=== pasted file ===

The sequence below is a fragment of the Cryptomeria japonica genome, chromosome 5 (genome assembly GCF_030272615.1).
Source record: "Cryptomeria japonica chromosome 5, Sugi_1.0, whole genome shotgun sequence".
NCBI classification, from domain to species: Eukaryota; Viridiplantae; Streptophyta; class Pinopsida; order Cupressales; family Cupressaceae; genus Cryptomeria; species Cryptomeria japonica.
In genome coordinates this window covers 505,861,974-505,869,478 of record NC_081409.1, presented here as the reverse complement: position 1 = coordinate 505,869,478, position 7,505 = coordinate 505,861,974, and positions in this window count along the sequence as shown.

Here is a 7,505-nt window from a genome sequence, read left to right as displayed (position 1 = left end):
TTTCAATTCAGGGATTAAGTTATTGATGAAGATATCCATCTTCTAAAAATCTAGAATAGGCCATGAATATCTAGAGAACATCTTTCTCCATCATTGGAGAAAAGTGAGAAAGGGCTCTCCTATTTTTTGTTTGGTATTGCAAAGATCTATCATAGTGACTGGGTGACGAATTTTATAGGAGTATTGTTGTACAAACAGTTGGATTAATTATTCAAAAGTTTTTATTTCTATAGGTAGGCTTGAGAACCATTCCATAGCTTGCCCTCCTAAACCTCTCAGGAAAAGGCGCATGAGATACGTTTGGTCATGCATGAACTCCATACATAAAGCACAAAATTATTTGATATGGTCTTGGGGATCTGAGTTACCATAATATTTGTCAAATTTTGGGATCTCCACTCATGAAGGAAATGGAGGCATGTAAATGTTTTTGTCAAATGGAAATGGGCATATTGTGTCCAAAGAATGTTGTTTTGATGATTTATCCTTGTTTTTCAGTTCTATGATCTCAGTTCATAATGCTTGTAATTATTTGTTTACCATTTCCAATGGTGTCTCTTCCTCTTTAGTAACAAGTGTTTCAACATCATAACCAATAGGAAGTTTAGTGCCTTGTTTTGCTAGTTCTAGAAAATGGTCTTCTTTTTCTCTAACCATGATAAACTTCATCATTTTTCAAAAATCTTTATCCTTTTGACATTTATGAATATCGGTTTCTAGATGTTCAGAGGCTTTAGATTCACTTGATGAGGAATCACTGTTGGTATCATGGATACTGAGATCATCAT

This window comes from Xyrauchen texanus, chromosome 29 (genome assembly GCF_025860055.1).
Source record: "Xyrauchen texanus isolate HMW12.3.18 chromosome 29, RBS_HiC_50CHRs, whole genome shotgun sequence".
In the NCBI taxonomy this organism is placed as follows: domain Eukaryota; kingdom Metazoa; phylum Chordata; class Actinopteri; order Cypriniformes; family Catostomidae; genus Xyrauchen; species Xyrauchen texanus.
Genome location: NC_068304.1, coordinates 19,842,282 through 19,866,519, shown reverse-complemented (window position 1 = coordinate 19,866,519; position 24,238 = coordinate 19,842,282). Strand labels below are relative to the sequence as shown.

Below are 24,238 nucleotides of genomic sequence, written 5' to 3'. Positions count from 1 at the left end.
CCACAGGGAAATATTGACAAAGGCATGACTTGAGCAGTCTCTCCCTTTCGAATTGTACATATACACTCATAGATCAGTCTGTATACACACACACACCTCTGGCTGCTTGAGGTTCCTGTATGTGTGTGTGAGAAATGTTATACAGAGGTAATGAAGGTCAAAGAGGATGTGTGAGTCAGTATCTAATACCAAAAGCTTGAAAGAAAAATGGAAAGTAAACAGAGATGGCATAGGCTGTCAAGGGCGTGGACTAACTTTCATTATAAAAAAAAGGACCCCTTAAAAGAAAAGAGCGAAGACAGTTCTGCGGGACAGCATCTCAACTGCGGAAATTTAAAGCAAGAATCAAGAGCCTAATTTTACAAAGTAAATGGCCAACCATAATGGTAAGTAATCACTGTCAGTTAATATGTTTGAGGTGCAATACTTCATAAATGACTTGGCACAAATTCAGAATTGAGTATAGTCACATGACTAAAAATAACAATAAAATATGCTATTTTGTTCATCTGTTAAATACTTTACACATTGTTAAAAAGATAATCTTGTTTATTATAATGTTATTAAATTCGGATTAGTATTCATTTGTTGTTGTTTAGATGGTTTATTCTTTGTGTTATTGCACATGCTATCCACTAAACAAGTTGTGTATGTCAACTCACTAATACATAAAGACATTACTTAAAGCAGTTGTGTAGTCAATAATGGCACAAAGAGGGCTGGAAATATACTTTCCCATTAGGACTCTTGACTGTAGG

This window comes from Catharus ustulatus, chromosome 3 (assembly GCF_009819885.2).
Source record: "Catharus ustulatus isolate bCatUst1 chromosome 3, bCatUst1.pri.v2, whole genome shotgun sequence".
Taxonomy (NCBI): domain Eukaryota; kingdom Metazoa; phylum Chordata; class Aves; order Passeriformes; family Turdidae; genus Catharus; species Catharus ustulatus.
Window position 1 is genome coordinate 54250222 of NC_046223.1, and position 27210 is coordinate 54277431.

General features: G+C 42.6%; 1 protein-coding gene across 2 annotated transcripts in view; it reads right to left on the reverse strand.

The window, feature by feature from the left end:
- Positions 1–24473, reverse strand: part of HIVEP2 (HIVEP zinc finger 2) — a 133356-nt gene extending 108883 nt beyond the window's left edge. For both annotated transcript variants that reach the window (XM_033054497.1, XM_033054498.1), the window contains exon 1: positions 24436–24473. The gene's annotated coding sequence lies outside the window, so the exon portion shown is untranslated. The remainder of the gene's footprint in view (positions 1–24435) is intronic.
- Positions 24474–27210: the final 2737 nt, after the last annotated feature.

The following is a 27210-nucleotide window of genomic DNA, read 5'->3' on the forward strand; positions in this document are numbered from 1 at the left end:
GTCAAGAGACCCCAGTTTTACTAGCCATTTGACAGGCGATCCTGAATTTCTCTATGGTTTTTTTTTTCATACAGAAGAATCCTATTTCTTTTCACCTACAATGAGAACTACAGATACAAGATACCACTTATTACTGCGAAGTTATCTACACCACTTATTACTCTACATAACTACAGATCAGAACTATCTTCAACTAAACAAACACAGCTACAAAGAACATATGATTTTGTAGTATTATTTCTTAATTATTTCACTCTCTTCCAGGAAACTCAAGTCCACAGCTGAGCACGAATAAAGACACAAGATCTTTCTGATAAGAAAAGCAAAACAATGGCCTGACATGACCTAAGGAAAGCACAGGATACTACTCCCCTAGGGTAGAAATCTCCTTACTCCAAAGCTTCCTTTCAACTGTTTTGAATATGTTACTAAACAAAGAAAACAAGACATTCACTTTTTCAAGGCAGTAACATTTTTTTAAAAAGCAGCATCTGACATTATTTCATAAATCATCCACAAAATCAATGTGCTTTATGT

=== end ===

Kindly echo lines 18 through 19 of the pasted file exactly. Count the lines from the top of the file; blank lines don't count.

The window, feature by feature from the left end:
- Positions 1–24473, reverse strand: part of HIVEP2 (HIVEP zinc finger 2) — a 133356-nt gene extending 108883 nt beyond the window's left edge. For both annotated transcript variants that reach the window (XM_033054497.1, XM_033054498.1), the window contains exon 1: positions 24436–24473. The gene's annotated coding sequence lies outside the window, so the exon portion shown is untranslated. The remainder of the gene's footprint in view (positions 1–24435) is intronic.